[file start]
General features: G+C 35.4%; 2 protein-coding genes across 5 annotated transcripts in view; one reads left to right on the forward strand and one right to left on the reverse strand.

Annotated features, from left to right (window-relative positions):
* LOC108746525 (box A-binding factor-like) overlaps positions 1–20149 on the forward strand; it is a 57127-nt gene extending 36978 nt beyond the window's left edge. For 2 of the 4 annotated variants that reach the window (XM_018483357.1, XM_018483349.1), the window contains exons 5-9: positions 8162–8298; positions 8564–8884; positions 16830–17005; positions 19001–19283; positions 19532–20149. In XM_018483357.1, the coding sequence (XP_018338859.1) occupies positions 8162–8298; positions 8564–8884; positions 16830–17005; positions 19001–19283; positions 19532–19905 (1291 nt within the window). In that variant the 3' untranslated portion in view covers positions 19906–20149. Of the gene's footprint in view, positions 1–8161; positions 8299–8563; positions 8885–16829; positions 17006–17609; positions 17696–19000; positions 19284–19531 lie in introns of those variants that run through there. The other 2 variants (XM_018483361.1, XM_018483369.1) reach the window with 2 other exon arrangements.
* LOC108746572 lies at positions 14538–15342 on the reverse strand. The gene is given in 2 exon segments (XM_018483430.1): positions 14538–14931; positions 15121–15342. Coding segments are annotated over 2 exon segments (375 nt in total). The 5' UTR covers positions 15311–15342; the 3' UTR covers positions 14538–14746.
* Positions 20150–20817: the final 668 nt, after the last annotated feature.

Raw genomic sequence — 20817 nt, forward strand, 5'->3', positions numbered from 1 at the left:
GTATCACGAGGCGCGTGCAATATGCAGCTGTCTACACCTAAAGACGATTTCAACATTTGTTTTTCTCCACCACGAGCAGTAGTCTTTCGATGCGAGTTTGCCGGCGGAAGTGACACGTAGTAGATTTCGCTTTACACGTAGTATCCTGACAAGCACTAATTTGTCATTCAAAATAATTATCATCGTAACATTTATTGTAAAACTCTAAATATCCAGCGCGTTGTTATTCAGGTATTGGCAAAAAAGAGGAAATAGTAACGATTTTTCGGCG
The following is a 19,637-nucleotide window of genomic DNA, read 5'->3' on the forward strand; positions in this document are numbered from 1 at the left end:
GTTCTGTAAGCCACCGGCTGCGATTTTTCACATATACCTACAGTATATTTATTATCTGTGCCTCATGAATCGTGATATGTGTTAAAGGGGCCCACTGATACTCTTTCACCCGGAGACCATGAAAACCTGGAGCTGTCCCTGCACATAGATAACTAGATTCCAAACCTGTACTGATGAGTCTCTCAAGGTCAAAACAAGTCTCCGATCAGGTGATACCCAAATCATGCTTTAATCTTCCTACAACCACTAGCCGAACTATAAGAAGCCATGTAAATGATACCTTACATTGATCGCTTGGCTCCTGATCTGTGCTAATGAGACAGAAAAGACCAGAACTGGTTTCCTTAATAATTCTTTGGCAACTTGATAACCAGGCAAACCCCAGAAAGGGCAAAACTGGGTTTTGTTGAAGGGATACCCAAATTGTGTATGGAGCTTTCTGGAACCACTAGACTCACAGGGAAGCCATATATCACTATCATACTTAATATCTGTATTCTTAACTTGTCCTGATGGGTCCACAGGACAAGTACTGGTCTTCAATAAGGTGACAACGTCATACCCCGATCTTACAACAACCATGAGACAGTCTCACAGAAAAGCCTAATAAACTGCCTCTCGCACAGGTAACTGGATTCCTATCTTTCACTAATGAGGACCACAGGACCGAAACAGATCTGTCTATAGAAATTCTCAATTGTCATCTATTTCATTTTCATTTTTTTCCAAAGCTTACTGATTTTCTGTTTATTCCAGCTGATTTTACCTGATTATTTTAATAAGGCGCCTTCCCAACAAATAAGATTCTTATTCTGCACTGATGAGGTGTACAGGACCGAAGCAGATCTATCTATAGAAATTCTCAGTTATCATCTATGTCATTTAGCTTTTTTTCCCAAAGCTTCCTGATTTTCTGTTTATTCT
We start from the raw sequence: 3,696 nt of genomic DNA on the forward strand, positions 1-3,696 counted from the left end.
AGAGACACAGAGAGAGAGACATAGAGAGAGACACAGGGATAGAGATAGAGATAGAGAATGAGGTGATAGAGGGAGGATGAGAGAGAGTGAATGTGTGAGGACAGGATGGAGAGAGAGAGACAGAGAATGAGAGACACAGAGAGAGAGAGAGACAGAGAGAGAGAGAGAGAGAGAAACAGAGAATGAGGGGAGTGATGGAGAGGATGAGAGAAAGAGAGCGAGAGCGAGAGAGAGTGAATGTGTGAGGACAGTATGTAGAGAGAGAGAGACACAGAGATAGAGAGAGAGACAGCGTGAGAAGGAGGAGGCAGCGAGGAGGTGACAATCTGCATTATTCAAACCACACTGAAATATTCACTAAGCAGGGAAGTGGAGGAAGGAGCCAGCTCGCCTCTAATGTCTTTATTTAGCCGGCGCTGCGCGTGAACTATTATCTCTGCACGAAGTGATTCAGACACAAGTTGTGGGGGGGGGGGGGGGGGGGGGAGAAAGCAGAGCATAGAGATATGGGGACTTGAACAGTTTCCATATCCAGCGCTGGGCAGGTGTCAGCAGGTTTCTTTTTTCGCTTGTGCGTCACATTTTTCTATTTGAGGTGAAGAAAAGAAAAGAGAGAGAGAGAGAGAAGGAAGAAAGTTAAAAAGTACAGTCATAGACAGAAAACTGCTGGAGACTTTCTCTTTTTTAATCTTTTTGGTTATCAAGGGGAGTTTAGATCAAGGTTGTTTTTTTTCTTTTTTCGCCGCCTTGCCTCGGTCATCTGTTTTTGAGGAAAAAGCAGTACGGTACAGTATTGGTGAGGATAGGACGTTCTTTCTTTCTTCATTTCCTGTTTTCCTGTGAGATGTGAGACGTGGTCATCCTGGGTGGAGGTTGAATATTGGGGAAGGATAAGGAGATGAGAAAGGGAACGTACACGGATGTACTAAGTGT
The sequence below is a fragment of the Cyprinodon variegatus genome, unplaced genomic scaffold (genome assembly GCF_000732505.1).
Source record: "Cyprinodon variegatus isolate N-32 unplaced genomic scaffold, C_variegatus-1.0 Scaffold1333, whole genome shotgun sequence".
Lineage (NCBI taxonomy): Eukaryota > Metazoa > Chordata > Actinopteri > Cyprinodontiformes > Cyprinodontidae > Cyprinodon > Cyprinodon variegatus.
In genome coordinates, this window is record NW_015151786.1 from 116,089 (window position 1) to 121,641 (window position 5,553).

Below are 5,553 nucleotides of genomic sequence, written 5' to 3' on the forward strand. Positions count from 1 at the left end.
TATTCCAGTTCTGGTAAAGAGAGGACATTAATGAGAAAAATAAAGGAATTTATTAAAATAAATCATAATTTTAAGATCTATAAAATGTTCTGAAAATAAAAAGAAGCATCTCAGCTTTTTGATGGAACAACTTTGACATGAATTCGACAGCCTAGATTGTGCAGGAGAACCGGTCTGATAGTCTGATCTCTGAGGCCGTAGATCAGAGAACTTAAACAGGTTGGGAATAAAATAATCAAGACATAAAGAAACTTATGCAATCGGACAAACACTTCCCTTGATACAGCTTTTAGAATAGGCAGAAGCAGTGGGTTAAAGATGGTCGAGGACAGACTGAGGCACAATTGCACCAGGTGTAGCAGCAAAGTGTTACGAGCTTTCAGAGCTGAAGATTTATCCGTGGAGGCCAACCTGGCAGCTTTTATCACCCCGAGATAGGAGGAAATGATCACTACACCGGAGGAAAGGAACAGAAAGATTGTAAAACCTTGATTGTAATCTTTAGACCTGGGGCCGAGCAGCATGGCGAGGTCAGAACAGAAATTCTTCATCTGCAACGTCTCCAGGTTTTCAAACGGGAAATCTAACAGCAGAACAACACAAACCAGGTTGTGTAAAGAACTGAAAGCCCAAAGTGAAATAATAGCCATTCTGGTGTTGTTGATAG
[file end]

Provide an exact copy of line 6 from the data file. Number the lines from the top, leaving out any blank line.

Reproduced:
Raw genomic sequence — 20817 nt, forward strand, 5'->3', positions numbered from 1 at the left: